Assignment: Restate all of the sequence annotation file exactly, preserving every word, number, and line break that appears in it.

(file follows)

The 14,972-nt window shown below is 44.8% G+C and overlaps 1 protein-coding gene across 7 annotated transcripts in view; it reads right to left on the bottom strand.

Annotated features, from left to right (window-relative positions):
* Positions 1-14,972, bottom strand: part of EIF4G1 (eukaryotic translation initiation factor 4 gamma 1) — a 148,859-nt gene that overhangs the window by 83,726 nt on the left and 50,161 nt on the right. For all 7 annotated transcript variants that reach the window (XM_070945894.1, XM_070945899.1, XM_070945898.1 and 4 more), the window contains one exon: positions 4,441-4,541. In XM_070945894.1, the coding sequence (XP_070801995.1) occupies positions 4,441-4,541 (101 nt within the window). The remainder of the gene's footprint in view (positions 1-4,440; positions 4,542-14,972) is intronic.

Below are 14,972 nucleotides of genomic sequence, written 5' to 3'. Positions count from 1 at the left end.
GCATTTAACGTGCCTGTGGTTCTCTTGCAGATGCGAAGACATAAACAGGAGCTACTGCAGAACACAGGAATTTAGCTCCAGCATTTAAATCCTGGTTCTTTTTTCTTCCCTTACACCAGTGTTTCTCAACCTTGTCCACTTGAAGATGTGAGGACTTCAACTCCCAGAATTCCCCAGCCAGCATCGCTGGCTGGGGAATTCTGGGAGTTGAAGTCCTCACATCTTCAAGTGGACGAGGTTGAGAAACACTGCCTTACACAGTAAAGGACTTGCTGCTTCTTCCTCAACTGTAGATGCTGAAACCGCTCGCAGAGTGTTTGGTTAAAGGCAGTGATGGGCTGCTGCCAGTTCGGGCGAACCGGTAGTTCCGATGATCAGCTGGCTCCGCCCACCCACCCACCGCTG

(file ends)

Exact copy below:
The 14,972-nt window shown below is 44.8% G+C and overlaps 1 protein-coding gene across 7 annotated transcripts in view; it reads right to left on the bottom strand.

Annotated features, from left to right (window-relative positions):
* Positions 1-14,972, bottom strand: part of EIF4G1 (eukaryotic translation initiation factor 4 gamma 1) — a 148,859-nt gene that overhangs the window by 83,726 nt on the left and 50,161 nt on the right. For all 7 annotated transcript variants that reach the window (XM_070945894.1, XM_070945899.1, XM_070945898.1 and 4 more), the window contains one exon: positions 4,441-4,541. In XM_070945894.1, the coding sequence (XP_070801995.1) occupies positions 4,441-4,541 (101 nt within the window). The remainder of the gene's footprint in view (positions 1-4,440; positions 4,542-14,972) is intronic.

Below are 14,972 nucleotides of genomic sequence, written 5' to 3'. Positions count from 1 at the left end.
GCATTTAACGTGCCTGTGGTTCTCTTGCAGATGCGAAGACATAAACAGGAGCTACTGCAGAACACAGGAATTTAGCTCCAGCATTTAAATCCTGGTTCTTTTTTCTTCCCTTACACCAGTGTTTCTCAACCTTGTCCACTTGAAGATGTGAGGACTTCAACTCCCAGAATTCCCCAGCCAGCATCGCTGGCTGGGGAATTCTGGGAGTTGAAGTCCTCACATCTTCAAGTGGACGAGGTTGAGAAACACTGCCTTACACAGTAAAGGACTTGCTGCTTCTTCCTCAACTGTAGATGCTGAAACCGCTCGCAGAGTGTTTGGTTAAAGGCAGTGATGGGCTGCTGCCAGTTCGGGCGAACCGGTAGTTCCGATGATCAGCTGGCTCCGCCCACCCACCCACCGCTG